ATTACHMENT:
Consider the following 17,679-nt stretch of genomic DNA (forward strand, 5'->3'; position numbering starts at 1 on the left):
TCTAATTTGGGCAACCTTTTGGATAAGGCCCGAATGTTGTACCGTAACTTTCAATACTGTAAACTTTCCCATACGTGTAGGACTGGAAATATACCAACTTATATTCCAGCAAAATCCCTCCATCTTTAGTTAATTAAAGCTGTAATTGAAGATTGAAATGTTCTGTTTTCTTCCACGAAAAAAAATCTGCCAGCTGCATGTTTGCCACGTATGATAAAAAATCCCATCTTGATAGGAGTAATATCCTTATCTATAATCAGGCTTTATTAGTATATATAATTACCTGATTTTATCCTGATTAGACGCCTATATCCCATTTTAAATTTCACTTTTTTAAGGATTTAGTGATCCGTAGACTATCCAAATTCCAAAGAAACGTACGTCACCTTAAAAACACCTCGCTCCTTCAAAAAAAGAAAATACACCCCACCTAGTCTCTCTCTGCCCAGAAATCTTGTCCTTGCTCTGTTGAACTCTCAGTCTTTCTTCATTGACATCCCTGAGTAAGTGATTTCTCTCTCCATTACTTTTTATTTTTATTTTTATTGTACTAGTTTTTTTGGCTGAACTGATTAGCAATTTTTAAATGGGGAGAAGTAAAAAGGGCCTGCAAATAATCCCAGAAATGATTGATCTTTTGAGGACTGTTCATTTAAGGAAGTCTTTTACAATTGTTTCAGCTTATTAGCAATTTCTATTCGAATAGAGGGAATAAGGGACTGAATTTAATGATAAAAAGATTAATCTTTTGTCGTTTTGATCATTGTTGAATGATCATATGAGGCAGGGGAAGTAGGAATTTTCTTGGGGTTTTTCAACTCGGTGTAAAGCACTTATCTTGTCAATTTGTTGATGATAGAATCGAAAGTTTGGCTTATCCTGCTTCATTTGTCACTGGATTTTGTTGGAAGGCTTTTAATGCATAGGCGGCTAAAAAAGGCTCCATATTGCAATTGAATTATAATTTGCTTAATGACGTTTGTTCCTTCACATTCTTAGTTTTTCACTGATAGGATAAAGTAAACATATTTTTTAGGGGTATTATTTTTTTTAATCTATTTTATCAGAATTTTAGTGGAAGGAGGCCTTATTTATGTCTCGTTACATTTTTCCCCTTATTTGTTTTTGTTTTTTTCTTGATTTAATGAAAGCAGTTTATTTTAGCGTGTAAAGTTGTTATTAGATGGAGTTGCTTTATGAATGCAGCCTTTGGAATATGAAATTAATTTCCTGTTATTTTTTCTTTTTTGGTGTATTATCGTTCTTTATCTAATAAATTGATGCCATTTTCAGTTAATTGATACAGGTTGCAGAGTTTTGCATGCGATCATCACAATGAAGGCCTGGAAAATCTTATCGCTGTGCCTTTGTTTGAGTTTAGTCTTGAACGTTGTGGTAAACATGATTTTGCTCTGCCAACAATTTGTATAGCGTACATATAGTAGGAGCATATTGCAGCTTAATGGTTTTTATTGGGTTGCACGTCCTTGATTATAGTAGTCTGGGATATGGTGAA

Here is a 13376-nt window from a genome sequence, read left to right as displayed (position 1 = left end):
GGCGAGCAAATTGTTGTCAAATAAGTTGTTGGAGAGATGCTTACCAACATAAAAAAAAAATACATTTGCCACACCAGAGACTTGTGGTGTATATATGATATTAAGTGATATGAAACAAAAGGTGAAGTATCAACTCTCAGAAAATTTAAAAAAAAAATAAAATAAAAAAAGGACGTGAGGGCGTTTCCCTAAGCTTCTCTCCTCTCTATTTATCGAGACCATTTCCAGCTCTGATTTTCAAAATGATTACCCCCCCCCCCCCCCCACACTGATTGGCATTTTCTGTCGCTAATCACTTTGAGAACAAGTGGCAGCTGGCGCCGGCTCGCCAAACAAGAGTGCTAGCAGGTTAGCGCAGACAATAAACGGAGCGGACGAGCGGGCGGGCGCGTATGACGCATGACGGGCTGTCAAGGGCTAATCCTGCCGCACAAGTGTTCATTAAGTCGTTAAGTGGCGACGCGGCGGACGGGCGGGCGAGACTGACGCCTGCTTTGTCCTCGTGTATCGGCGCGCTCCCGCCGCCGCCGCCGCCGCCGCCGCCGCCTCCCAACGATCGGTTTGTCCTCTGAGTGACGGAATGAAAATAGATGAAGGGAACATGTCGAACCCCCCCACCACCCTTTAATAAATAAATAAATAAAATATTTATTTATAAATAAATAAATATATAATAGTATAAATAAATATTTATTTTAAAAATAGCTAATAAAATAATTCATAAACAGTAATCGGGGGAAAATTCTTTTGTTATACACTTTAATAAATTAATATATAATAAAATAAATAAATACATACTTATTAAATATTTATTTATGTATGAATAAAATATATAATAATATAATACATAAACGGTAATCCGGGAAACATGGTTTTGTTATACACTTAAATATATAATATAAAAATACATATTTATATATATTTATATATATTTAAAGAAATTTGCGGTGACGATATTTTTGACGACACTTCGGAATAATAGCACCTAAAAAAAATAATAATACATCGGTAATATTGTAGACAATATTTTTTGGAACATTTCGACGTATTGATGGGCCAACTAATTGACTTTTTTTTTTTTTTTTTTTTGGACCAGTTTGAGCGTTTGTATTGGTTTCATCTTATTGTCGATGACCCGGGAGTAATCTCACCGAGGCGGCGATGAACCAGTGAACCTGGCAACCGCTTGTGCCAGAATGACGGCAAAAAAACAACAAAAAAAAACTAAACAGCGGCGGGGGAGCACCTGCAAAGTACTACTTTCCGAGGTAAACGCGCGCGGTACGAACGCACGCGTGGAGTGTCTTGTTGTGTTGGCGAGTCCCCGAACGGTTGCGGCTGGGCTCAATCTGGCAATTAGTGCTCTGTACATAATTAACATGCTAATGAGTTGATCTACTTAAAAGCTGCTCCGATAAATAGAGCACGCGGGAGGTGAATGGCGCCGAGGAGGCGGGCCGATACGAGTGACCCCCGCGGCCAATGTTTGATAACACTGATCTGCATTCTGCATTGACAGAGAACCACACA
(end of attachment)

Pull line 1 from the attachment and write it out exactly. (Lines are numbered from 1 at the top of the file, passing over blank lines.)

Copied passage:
Consider the following 17,679-nt stretch of genomic DNA (forward strand, 5'->3'; position numbering starts at 1 on the left):